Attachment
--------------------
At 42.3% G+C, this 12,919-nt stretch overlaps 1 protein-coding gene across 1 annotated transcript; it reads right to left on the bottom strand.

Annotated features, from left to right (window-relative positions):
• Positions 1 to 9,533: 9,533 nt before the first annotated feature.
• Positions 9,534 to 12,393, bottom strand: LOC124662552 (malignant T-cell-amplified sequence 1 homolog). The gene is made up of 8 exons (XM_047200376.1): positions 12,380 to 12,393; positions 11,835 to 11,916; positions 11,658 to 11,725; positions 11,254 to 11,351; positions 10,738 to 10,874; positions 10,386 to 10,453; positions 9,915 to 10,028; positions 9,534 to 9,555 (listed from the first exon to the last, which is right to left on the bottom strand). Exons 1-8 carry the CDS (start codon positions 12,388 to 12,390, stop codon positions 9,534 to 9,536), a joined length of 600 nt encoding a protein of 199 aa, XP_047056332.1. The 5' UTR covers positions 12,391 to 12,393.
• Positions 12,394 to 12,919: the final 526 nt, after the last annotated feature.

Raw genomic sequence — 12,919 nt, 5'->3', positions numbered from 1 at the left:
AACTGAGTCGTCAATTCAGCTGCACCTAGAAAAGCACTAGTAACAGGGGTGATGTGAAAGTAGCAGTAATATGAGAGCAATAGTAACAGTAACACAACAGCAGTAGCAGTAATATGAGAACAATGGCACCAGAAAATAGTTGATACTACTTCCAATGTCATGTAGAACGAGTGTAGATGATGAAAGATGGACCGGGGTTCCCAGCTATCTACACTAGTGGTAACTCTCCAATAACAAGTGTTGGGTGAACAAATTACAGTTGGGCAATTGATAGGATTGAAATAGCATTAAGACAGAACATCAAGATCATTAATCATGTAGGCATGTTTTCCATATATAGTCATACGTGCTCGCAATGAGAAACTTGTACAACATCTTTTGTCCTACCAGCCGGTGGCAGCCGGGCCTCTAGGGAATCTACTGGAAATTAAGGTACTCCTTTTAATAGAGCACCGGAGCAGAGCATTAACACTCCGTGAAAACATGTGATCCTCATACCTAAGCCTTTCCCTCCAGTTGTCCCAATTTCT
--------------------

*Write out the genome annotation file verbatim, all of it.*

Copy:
At 42.3% G+C, this 12,919-nt stretch overlaps 1 protein-coding gene across 1 annotated transcript; it reads right to left on the bottom strand.

Annotated features, from left to right (window-relative positions):
• Positions 1 to 9,533: 9,533 nt before the first annotated feature.
• Positions 9,534 to 12,393, bottom strand: LOC124662552 (malignant T-cell-amplified sequence 1 homolog). The gene is made up of 8 exons (XM_047200376.1): positions 12,380 to 12,393; positions 11,835 to 11,916; positions 11,658 to 11,725; positions 11,254 to 11,351; positions 10,738 to 10,874; positions 10,386 to 10,453; positions 9,915 to 10,028; positions 9,534 to 9,555 (listed from the first exon to the last, which is right to left on the bottom strand). Exons 1-8 carry the CDS (start codon positions 12,388 to 12,390, stop codon positions 9,534 to 9,536), a joined length of 600 nt encoding a protein of 199 aa, XP_047056332.1. The 5' UTR covers positions 12,391 to 12,393.
• Positions 12,394 to 12,919: the final 526 nt, after the last annotated feature.

Raw genomic sequence — 12,919 nt, 5'->3', positions numbered from 1 at the left:
AACTGAGTCGTCAATTCAGCTGCACCTAGAAAAGCACTAGTAACAGGGGTGATGTGAAAGTAGCAGTAATATGAGAGCAATAGTAACAGTAACACAACAGCAGTAGCAGTAATATGAGAACAATGGCACCAGAAAATAGTTGATACTACTTCCAATGTCATGTAGAACGAGTGTAGATGATGAAAGATGGACCGGGGTTCCCAGCTATCTACACTAGTGGTAACTCTCCAATAACAAGTGTTGGGTGAACAAATTACAGTTGGGCAATTGATAGGATTGAAATAGCATTAAGACAGAACATCAAGATCATTAATCATGTAGGCATGTTTTCCATATATAGTCATACGTGCTCGCAATGAGAAACTTGTACAACATCTTTTGTCCTACCAGCCGGTGGCAGCCGGGCCTCTAGGGAATCTACTGGAAATTAAGGTACTCCTTTTAATAGAGCACCGGAGCAGAGCATTAACACTCCGTGAAAACATGTGATCCTCATACCTAAGCCTTTCCCTCCAGTTGTCCCAATTTCT